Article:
PS107, 2nd weekly report | 31 July - 6 August 2017
How to find an eddy
On HAUSGARTEN cruises we typically study and sample the oceanographic conditions and the biological communities on a relatively large scale. Consecutive stations are often separated by 20-40 km or more. However, many important processes and physical-biological interactions take place on much smaller spatial scales. In order to show how new measurement and sampling techniques capable of achieving a high horizontal resolution in combination with interdisciplinary cooperation can study such small scale processes, we decided to launch a complementary campaign and set out to find a front and survey it.
On July 26th we received a satellite radar image that depicted a surprisingly straight line on the ocean surface. What appeared to be a very narrow (500 m wide) band of ice extended for 50 km from northeast to southwest. Since this was just 3 hours from our working area at the time, it seemed like a good opportunity to survey a front. Thus, planned to cross the feature at a right angle.
Our survey began with the deployment of the underway CTD. This is a small device of just 4 kg that is attached to the ship through a---what looks to be waaay too thin---Kevlar line of just 3 mm thickness. The device is dropped from the stern on a winch with the Kevlar line set to free spooling mode. On its way down, the device records temperature, salinity, and pressure, from which oceanographers love to identify different bodies of water. We let it drop for 90 seconds during which it went down to about 220 m before it was pulled back with the winch. This was repeated every 5 minutes for 3 hours. At the halfway mark of 1.5 hours, we had to take a break for 10 minutes, because the ship went through a thick band of ice. This was a first hopeful sign that the front was still where the satellite image 3 days prior had suggested it to be based on the long thin stretch of ice. We, therefore, collected our first section across the front, from 15 km on one side of the feature to 15 km on the other side of it.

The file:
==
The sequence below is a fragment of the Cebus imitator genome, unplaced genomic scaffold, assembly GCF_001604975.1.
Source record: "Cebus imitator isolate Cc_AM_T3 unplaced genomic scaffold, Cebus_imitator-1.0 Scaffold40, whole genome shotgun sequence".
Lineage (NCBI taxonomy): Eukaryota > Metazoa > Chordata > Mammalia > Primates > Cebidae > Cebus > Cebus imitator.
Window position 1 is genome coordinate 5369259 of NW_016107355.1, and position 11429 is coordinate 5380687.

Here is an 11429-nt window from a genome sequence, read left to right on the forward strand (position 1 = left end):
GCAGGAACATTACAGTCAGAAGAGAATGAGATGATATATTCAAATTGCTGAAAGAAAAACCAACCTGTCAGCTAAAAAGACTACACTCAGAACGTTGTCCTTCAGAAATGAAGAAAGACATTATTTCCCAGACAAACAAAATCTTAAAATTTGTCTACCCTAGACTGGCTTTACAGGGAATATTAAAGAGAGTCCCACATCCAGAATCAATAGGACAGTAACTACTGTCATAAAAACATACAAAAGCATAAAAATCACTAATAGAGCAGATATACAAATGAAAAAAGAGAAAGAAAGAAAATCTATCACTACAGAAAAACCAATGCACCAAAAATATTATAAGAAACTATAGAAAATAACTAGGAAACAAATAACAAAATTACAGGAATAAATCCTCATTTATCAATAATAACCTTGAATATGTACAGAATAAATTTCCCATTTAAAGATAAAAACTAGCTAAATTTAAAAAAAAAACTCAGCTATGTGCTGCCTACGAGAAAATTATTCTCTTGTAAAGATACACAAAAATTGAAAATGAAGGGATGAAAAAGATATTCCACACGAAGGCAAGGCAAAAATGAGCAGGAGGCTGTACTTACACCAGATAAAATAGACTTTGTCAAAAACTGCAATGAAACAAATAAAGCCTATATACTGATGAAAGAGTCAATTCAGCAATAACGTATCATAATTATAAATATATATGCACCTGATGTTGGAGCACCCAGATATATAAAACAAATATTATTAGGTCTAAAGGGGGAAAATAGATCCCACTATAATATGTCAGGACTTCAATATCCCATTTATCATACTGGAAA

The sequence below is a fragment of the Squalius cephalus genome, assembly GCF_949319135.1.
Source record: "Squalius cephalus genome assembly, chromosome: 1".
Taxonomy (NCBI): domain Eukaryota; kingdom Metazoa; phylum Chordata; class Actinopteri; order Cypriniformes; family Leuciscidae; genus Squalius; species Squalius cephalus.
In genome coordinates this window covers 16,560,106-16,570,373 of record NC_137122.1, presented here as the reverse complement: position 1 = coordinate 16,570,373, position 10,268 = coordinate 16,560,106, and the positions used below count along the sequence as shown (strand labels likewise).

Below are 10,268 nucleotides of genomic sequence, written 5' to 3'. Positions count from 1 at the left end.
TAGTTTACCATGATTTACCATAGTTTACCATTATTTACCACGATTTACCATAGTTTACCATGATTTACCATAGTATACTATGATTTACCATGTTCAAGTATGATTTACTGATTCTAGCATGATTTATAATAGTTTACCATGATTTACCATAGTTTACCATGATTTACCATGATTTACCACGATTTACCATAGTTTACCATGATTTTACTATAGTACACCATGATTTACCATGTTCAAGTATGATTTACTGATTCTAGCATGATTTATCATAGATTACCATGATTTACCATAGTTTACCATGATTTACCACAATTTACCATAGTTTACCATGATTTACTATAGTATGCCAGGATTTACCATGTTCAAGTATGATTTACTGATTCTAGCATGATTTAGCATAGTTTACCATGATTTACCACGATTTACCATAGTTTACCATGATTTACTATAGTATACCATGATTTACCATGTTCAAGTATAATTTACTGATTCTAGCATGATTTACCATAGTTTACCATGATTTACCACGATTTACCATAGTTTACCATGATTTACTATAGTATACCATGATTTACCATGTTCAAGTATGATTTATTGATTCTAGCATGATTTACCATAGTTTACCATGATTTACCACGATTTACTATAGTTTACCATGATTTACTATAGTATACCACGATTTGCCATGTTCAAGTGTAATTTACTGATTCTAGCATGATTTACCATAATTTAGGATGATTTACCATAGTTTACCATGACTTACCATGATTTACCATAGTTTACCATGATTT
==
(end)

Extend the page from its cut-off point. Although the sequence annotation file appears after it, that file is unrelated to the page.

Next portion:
Then, it was time to pull the UCTD back onto deck and look at the data it had recorded. After some quick calculations, the ocean had revealed its structure along this line: Underneath the long line of ice was a dome of much warmer water that had possibly been raised from greater depth. Such upward motion of water may bring nutrient rich water into depths where there is still enough light for phytoplankton to grow and can also drag copepods and other zooplankton up. This is why the oceanographic pattern is also of great biological interest. In respect to this we carried out a number of different biological surveys in the area of the front. Along the transects we used the underway filtration device AUTOFIM to collect water samples every ~15 min for cutting edge molecular genetic studies of composition and distribution of phytoplankton and other marine microbes across the front. AUTOFIM is installed deep down in the bug of the ship 10 m below sea surface. All steps related to sampling and filtrations happen automatically and computer-controlled. Due to the full automation of the sampling process the time needed to take an individual sample is reduced by at least a factor of three and allows sampling with higher spatial and temporal resolution, than manual filtration. This approach, combining AUTOFIM and molecular genetic analyses allows us to complement the front study with meaningful high-resolution information on biological communities. In addition to the automated underway sampling we selected a few close locations within the center of the feature, at its rim and outside of it as target stations for complementary biological water column sampling.